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a proximity1 recommended reading list -appendable

by proximity1 Thu Jun 8th, 2006 at 11:31:43 AM EST

 The following list of recommended reading is a 'work-in-progress'.  There are authors whose listed works I've read, or am reading or intend to read.  Your corrections, comments and suggestions are welcome. I also hope, by this page which shall be available in the site's 'Wiki' archive, to encourage other ET participants to list their recommended reading under the "Arts & Culture" rubric for the benefit of the rest of us.

Though it should not be necessary, perhaps it would not hurt to remind the reader that the mere presence in the list of an author or a title should not be interpreted as necessarily an endorsement of the views of the author or of the arguments in the work listed.  If I list Leo Strauss or Niccolo Machiavelli, for example, it's because I believe that they have important things to teach us--and this could be as much by what they got wrong in their work as what they got right.  Indeed, it may be that authors' errors in their theory teach us more than works in which there is little with which to find fault.

Finally, we ought to assume that there are faults and weaknesses in every work and that our task as readers is to uncover the faults and profit by them.  It is in recognizing the faults as well as the valid points that we can benefit from a writer's work--whether we happen to agree with his main thesis or not.


    proximity1's  Recommended Reading

Notes:
 All titles are available (originally or translated) in english unless otherwise noted
ed: « edited by »

[ Many author's "dates" have yet to be looked up    and added.]

Normand Baillargeon (19--  )

     Petit cours d'autodéfense intellectuelle

Bernard Bailyn (1922- )

  The Ideological Origins of the American Revolution (1967)

Georges Balandier (19--)

Julien Benda (1867-1956)

Carl Bernstein (1944-) and Bob Woodward (1943- )

    All the President's Men

   The Final Days

Raymond Boudon (1934 - )

     The Analysis of Ideology [L'idéologie: ou l'origine des idées reçues]

     The art of self-persuasion

Olive Ann Burns (1924-1990)

   Cold Sassy Tree

Alain Caillé (19--)

        (ed.) Quelle démocratie voulons
            nous?: pièces pour un débat
(2006) [F]

Robert Caro (1935- )

   The Power Broker: Robert Moses and the Fall of New York

Malcolm Cowley (1898 - 1989)

   Exile's Return

   --And I Worked at the Writer's Trade

   The Dream of the Golden Mountains

Edward de Vere, 17th Earl of Oxford, [ William Shakespeare] (1550-1604)

   Collected plays and poetry of William Shakespeare

Sigmund Freud (1856 - 1939 )

   Civilization and Its Discontents

   Introductory Lectures on Psychoanalysis

Peter Gay (1923 - )

   The Enlightenment [in two volumes]

William Greider (19-- )

   Who Will Tell the People?: The Betrayal of American Democracy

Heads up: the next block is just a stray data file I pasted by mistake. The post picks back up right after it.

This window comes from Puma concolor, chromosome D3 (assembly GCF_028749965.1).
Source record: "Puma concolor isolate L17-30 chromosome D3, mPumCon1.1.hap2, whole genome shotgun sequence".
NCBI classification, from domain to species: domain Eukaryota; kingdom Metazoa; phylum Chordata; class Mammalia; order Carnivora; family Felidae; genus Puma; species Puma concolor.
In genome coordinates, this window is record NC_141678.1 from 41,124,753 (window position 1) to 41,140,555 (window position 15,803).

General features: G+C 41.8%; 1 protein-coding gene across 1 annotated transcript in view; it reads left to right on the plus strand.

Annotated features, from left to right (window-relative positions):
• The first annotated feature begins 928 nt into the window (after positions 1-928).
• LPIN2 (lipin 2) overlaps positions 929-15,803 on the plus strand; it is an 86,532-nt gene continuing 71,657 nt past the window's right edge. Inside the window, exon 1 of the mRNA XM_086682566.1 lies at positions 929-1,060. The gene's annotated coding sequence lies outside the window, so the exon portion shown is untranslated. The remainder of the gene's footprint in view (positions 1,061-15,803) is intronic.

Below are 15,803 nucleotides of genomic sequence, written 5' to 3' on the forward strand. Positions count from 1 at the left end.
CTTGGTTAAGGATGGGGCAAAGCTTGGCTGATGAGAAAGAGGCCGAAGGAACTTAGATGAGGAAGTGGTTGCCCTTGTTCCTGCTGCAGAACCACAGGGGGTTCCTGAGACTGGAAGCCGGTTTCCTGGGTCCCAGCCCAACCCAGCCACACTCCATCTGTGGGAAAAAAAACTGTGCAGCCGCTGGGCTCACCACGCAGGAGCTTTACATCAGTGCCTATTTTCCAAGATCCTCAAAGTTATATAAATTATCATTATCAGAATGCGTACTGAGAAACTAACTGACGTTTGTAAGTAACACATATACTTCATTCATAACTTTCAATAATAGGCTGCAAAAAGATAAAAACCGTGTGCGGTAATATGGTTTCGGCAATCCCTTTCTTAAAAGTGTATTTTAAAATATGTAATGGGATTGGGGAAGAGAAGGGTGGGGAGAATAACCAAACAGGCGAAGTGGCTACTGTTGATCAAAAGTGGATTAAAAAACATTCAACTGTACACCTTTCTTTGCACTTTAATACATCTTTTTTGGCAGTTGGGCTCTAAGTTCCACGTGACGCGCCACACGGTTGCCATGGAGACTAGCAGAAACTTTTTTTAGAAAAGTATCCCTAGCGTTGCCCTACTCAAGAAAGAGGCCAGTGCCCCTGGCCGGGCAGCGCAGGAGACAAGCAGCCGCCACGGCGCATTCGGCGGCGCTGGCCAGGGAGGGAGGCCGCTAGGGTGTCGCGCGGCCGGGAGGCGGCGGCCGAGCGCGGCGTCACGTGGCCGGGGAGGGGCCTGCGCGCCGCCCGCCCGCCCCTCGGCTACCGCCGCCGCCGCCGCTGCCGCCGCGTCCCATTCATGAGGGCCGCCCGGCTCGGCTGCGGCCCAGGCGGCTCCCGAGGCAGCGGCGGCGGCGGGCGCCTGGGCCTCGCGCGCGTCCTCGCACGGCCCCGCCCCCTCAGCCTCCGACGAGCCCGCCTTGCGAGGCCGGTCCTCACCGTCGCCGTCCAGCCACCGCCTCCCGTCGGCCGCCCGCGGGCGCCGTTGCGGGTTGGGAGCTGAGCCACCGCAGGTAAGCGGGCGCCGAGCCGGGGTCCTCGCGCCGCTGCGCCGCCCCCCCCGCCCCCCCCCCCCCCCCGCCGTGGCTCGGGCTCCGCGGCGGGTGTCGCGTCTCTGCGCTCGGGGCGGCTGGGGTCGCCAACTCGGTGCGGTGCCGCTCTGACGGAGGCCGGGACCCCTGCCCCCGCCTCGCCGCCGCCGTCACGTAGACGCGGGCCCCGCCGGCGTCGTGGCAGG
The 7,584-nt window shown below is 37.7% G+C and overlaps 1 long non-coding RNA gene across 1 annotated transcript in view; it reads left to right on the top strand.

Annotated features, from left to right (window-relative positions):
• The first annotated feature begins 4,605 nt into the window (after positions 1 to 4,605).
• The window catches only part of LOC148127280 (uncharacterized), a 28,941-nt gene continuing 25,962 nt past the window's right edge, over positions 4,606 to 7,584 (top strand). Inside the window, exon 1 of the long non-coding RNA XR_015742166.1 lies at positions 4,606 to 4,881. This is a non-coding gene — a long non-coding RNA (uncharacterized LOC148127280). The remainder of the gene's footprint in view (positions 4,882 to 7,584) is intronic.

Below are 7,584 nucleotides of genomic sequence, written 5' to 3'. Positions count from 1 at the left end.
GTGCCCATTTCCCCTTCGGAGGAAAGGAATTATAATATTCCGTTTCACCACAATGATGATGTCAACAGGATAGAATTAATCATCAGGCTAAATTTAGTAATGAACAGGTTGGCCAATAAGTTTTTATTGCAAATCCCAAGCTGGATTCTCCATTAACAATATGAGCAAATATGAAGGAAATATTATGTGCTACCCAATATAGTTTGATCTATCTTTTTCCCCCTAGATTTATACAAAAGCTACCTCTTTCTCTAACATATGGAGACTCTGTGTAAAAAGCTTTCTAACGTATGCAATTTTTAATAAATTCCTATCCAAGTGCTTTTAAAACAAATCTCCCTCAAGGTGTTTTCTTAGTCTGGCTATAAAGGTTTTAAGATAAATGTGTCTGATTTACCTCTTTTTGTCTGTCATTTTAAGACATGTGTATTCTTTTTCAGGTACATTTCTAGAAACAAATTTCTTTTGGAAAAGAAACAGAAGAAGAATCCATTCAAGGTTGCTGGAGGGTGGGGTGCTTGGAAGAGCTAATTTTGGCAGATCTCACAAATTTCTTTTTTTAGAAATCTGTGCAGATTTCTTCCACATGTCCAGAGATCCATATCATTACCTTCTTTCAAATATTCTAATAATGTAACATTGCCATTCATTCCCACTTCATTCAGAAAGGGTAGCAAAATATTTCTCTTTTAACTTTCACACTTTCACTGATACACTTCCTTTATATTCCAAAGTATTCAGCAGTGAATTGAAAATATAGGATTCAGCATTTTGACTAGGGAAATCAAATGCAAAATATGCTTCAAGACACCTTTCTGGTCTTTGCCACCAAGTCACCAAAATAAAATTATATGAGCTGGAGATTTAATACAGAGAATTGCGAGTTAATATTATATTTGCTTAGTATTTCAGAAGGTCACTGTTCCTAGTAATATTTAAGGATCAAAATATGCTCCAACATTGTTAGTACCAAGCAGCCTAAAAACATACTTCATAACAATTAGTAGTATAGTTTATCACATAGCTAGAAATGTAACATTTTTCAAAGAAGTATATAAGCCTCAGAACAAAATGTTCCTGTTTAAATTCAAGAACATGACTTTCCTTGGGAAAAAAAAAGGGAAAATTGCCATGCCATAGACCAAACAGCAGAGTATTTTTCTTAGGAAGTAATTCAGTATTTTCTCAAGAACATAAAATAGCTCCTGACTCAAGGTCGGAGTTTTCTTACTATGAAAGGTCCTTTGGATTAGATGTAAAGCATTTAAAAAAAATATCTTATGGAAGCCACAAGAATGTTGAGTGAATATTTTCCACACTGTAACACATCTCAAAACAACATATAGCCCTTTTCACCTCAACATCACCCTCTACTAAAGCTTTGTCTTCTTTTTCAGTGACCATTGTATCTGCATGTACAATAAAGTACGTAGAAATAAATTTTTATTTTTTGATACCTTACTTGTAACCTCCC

One World, Ready or Not:The Manic Logic of Global Capitalism

J.L. (John Lawrence) (1872-1949) and Barbara (Bradby) (1873-1961) Hammond

        The Village Labourer

        The Town Labourer

        The SKilled Labourer

Eric Hobsbawm (1917- )

        Age of Revolution

        Age of Empire

        Age of Capital

        Age of Extremes

Richard Hofstadter (1916 - 1970)

   The Age of Reform (1955)

  Anti-intellectualism in American Life (1963)

  The American Political Tradition (1948)

  Social Darwinsim in American Thought, 1860-1915 (1944)

  The Paranoid Style in American Politics (1964)

David Hume (1711-1776)

      A Treatise on Human Nature

      An Enquiry Concerning Human Understanding

      A History of England

Raoul Marc Jennar (19--

   Europe, la Trahison des élites

Matthew Josephson (

John Maynard Keynes (1883-1946)

    Essays in Persuasion

   The Economic Consequences of the Peace

Victor Klemperer (1881-1960)

   LTI [Lingua tertii imperii] : La langue du IIIè Reich

   originally,

    LTI - Notizbuch eines Philologen

and Lingua Tertii Imperii, Sprache des Dritten Reichs

   I Shall Bear Witness: The Diaries of Victor Klemperer, 1933-41

   To the Bitter End: The Diaries of Victor Klemperer, 1942-45 LRB review

Eugen Kogon (1903-1987)

        The Theory and Practice of Hell

      [orig.: Der SS Staat Das System der deutschen  
       Konzentrationslager
]

Paul Krugman (1953- )

   The Great Unraveling: Losing Our Way in the New Century(September 2003

   Pop Internationalism (1996)

   Peddling Prosperity: Economic Sense and Nonsense in an Age of Diminished Expectations (1995)

Christopher Lasch (1932-1994)

  : The Culture of Narcissism: American Life in an Age of Diminished Expectations (1979)

  The Minimal Self: Psychic Survival in Troubled Times (1984)

  The Revolt of the Elites: And the Betrayal of Democracy

Titus Lucretius Carus(circa 94 - 49 B.C.)

        De Rerum Natura [On the Nature of Things]

Crawford Brough Macpherson (1911-1987)

        The Political Theory of Possessive
                 Individualism

Pierre Manent (19--

        La raison des nations: Réflexions
             sur la démocratie en Europe

Karl Marx  (1818-1883):

Marcel Mauss  (1872-1950):

Editors of The New York Times (edited by)

   Papers on the [Vietnam] War [The Pentagon Papers]

Charlton Ogburn (1911 - 1998)

   The Mysterious William Shakespeare

George Orwell [Eric Blair] (1903-1950)

        A Collection of Essays

        Homage to Catalonia

        Animal Farm

        Nineteen Eighty-four

        Collected Essays, Journalism & Letters

        vol. 1: An Age Like This: 1920-1940

        vol. 2: My Country, Right or Left: 1940-1943